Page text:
What money lessons could you learn from John Key?
With an illustrious foreign exchange career and accumulating personal wealth, John Key has learned some valuable investment lessons.
“In general, in areas where I did not fully understand the risks, they could not quantify the risks or make rash decisions,” he says.
His advice to kiwis is to take no risk if you can not afford to lose your investment.
“The hardest financial decision I had to make is to sell an investment when it lost money, it’s always easier to make a profit, and it’s much harder to crystallize losses.
“You need to realize that sometimes, with all your best intentions, you misunderstand things – if you do not understand why an asset performs so poorly, you better stop reassessing it from a position of calm and neutrality.”
Good research is the key to successful investment, he says. “If you are not sure that you fully understand the information, you should seek professional advice, and even if you cost money, you can save money in the long term.”
Set goals and prioritize
Keys father died when he was a child, and he was raised by a single parent in a Christchurch state house. As a boy, he decided to become a millionaire.
“I grew up with limited financial resources, which is why I’ve always recognized the importance of financial security and I highly valued it, which gave me the natural ambition to have what I thought was more than enough money.”
He worked hard at school and his early interest in money meant he shared an economic prize.
During school holidays he worked for an accountant and graduated with a Bachelor of Commerce. He tried accounting before coming to Canterbury International and asking for a job.
“I set out to achieve my goals by making sure I got the education I needed to have a job that paid me well.”
Then he saw what currency traders were doing and knew that this would be his next career move. He worked as a dealer for Elders Merchant Finance. “I was willing to take some risks with my career and go to areas where I thought I was well paid.”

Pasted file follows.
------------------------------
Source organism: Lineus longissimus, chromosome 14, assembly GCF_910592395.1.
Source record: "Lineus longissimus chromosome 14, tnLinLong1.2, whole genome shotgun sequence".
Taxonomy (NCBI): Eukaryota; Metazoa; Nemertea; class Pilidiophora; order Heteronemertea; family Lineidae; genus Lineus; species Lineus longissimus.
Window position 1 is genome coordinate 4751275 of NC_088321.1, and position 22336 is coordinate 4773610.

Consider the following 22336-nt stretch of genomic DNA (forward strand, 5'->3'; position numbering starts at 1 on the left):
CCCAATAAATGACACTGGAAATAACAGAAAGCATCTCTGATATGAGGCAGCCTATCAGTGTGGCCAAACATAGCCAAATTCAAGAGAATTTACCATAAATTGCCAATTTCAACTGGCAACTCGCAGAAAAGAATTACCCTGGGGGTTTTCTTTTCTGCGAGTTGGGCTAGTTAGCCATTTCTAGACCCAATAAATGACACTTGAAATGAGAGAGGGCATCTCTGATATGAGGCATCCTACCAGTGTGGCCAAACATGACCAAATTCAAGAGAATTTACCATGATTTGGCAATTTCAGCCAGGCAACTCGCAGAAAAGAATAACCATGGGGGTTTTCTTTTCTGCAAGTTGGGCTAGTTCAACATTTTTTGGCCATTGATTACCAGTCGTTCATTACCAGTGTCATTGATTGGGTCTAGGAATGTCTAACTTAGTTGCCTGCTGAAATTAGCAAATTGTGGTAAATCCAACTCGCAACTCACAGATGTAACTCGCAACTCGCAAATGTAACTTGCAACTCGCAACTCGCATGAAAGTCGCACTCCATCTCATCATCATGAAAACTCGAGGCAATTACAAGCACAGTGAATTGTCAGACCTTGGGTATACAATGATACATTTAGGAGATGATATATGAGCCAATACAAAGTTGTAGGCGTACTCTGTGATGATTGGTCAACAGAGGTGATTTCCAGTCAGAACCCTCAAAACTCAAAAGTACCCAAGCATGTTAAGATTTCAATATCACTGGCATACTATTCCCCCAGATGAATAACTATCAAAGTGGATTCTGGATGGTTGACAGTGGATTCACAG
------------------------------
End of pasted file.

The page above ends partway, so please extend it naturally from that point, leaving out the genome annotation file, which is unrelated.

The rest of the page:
Key’s reputation as a Forex trader grew rapidly. He moved from Christchurch and London to Auckland.
PAY THE HEARING, HAVE A HOUSEHOLD
“In a position where our income was relatively high, my wife Bronagh and I were relatively conservative and rescued, and we repaid our mortgage as soon as possible,” he says.
And that’s his advice on kiwis. “Paying your mortgage as soon as possible Buying a property is an important step as it is usually the biggest asset of most people.”
Key now owns an impressive home in Parnell and a beach house in Omaha.
He says having a budget and clinging to it are tips he and Bronagh followed in their early married life.
“Make your budget realistic, so there’s some money for treats and nice things, otherwise you’ll never stick to the plan – if you save a small amount each week to save it, put it somewhere.”
For those of us who are not millionaires, the former prime minister says KiwiSaver is the answer to a better retirement.
Because of the nature of KiwiSaver, in which both your employer and the government make a contribution, KiwiSaver achieves the highest return that most people will make. ”
The former prime minister gives some practical tips for kiwi investors.
History tells us that most people do not diversify their investments sufficiently, Key says. “It’s the old story: do not put all your eggs in one basket, most of them are housing, and that can be reasonably viable as well as a realistic option, because it announces a series of boxes.”
However, diversifying your investment is a good strategy, be it through KiwiSaver or other financial investments, he says. “The evidence shows that diversified portfolios are less risky and likely to deliver better returns over the longer term.”
KNOW WHEN YOU FINISH AN INVESTMENT
Key is a multi-millionaire, and he certainly understands the investment landscape. But he has made investments in the past and understands the reasons.
Read more about John Key biography
early life and career
Key was the son of an English father and a Jewish mother who fled Austria in 1939 to Britain. The couple married in 1948 and emigrated to New Zealand, eventually settling in Auckland. When Keys father died in 1969, the family moved to Christchurch, where she lived in a state-owned rental house, and Keys mother worked as a night porter and cleaning lady to repay the accumulated debts. Key has done well at Burnside High School, where he has excelled through lectures, debates and economics. He later studied accounting at the University of Canterbury, where he graduated in 1983 with a degree in commerce, a year before his marriage to classmate Bronough Irene Dougan.